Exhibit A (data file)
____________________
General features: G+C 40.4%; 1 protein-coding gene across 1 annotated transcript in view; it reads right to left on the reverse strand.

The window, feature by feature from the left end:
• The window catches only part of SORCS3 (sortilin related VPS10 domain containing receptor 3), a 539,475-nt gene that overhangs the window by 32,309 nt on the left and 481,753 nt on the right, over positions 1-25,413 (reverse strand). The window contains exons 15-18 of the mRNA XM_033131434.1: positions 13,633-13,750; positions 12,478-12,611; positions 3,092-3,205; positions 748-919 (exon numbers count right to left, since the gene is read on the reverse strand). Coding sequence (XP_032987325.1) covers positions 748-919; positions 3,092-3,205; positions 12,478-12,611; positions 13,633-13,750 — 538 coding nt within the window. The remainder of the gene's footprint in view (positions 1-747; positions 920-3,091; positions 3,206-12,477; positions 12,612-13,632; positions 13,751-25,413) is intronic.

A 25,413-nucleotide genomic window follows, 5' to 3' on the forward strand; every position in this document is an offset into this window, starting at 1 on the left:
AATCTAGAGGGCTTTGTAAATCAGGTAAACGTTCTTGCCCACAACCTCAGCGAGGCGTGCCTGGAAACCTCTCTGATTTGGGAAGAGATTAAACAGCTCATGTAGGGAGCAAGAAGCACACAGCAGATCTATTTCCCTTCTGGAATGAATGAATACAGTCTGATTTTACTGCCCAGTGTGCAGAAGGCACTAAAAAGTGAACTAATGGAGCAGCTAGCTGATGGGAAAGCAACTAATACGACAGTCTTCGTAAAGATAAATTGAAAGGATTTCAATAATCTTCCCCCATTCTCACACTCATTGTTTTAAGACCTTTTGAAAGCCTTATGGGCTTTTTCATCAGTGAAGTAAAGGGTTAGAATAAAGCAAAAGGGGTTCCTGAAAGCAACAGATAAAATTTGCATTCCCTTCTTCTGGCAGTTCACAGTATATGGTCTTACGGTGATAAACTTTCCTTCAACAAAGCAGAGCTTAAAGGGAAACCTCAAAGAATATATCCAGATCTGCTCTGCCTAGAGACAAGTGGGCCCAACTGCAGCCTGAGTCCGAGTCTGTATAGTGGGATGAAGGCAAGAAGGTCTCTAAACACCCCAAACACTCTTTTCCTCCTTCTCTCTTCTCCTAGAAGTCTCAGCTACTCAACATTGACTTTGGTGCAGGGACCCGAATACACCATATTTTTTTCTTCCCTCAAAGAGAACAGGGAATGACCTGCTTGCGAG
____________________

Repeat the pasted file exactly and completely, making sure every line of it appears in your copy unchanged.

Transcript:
General features: G+C 40.4%; 1 protein-coding gene across 1 annotated transcript in view; it reads right to left on the reverse strand.

The window, feature by feature from the left end:
• The window catches only part of SORCS3 (sortilin related VPS10 domain containing receptor 3), a 539,475-nt gene that overhangs the window by 32,309 nt on the left and 481,753 nt on the right, over positions 1-25,413 (reverse strand). The window contains exons 15-18 of the mRNA XM_033131434.1: positions 13,633-13,750; positions 12,478-12,611; positions 3,092-3,205; positions 748-919 (exon numbers count right to left, since the gene is read on the reverse strand). Coding sequence (XP_032987325.1) covers positions 748-919; positions 3,092-3,205; positions 12,478-12,611; positions 13,633-13,750 — 538 coding nt within the window. The remainder of the gene's footprint in view (positions 1-747; positions 920-3,091; positions 3,206-12,477; positions 12,612-13,632; positions 13,751-25,413) is intronic.

A 25,413-nucleotide genomic window follows, 5' to 3' on the forward strand; every position in this document is an offset into this window, starting at 1 on the left:
AATCTAGAGGGCTTTGTAAATCAGGTAAACGTTCTTGCCCACAACCTCAGCGAGGCGTGCCTGGAAACCTCTCTGATTTGGGAAGAGATTAAACAGCTCATGTAGGGAGCAAGAAGCACACAGCAGATCTATTTCCCTTCTGGAATGAATGAATACAGTCTGATTTTACTGCCCAGTGTGCAGAAGGCACTAAAAAGTGAACTAATGGAGCAGCTAGCTGATGGGAAAGCAACTAATACGACAGTCTTCGTAAAGATAAATTGAAAGGATTTCAATAATCTTCCCCCATTCTCACACTCATTGTTTTAAGACCTTTTGAAAGCCTTATGGGCTTTTTCATCAGTGAAGTAAAGGGTTAGAATAAAGCAAAAGGGGTTCCTGAAAGCAACAGATAAAATTTGCATTCCCTTCTTCTGGCAGTTCACAGTATATGGTCTTACGGTGATAAACTTTCCTTCAACAAAGCAGAGCTTAAAGGGAAACCTCAAAGAATATATCCAGATCTGCTCTGCCTAGAGACAAGTGGGCCCAACTGCAGCCTGAGTCCGAGTCTGTATAGTGGGATGAAGGCAAGAAGGTCTCTAAACACCCCAAACACTCTTTTCCTCCTTCTCTCTTCTCCTAGAAGTCTCAGCTACTCAACATTGACTTTGGTGCAGGGACCCGAATACACCATATTTTTTTCTTCCCTCAAAGAGAACAGGGAATGACCTGCTTGCGAG